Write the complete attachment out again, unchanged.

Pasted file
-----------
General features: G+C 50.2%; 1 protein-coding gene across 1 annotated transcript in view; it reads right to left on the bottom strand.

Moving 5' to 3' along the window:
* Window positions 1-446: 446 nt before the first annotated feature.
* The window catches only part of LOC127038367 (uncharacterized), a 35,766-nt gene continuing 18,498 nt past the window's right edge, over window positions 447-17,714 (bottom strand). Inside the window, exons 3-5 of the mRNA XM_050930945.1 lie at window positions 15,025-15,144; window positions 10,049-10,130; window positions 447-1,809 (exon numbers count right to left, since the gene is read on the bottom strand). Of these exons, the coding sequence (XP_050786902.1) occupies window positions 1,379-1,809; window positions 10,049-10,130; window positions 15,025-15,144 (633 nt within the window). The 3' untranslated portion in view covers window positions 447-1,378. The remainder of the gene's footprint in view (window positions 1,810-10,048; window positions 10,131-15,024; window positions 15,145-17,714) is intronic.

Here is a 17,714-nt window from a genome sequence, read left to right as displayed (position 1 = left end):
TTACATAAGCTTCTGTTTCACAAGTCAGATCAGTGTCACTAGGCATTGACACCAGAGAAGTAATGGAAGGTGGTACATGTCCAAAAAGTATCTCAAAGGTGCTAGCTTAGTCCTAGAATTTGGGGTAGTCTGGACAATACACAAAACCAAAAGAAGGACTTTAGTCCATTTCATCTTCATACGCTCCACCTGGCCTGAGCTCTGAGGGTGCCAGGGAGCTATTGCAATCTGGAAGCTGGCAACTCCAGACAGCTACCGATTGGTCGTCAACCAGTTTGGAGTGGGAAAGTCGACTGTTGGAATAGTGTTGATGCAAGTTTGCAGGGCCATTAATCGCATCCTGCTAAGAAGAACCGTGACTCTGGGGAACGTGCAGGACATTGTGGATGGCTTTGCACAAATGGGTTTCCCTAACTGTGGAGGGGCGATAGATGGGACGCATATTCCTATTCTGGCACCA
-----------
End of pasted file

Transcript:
General features: G+C 50.2%; 1 protein-coding gene across 1 annotated transcript in view; it reads right to left on the bottom strand.

Moving 5' to 3' along the window:
* Window positions 1-446: 446 nt before the first annotated feature.
* The window catches only part of LOC127038367 (uncharacterized), a 35,766-nt gene continuing 18,498 nt past the window's right edge, over window positions 447-17,714 (bottom strand). Inside the window, exons 3-5 of the mRNA XM_050930945.1 lie at window positions 15,025-15,144; window positions 10,049-10,130; window positions 447-1,809 (exon numbers count right to left, since the gene is read on the bottom strand). Of these exons, the coding sequence (XP_050786902.1) occupies window positions 1,379-1,809; window positions 10,049-10,130; window positions 15,025-15,144 (633 nt within the window). The 3' untranslated portion in view covers window positions 447-1,378. The remainder of the gene's footprint in view (window positions 1,810-10,048; window positions 10,131-15,024; window positions 15,145-17,714) is intronic.

Here is a 17,714-nt window from a genome sequence, read left to right as displayed (position 1 = left end):
TTACATAAGCTTCTGTTTCACAAGTCAGATCAGTGTCACTAGGCATTGACACCAGAGAAGTAATGGAAGGTGGTACATGTCCAAAAAGTATCTCAAAGGTGCTAGCTTAGTCCTAGAATTTGGGGTAGTCTGGACAATACACAAAACCAAAAGAAGGACTTTAGTCCATTTCATCTTCATACGCTCCACCTGGCCTGAGCTCTGAGGGTGCCAGGGAGCTATTGCAATCTGGAAGCTGGCAACTCCAGACAGCTACCGATTGGTCGTCAACCAGTTTGGAGTGGGAAAGTCGACTGTTGGAATAGTGTTGATGCAAGTTTGCAGGGCCATTAATCGCATCCTGCTAAGAAGAACCGTGACTCTGGGGAACGTGCAGGACATTGTGGATGGCTTTGCACAAATGGGTTTCCCTAACTGTGGAGGGGCGATAGATGGGACGCATATTCCTATTCTGGCACCA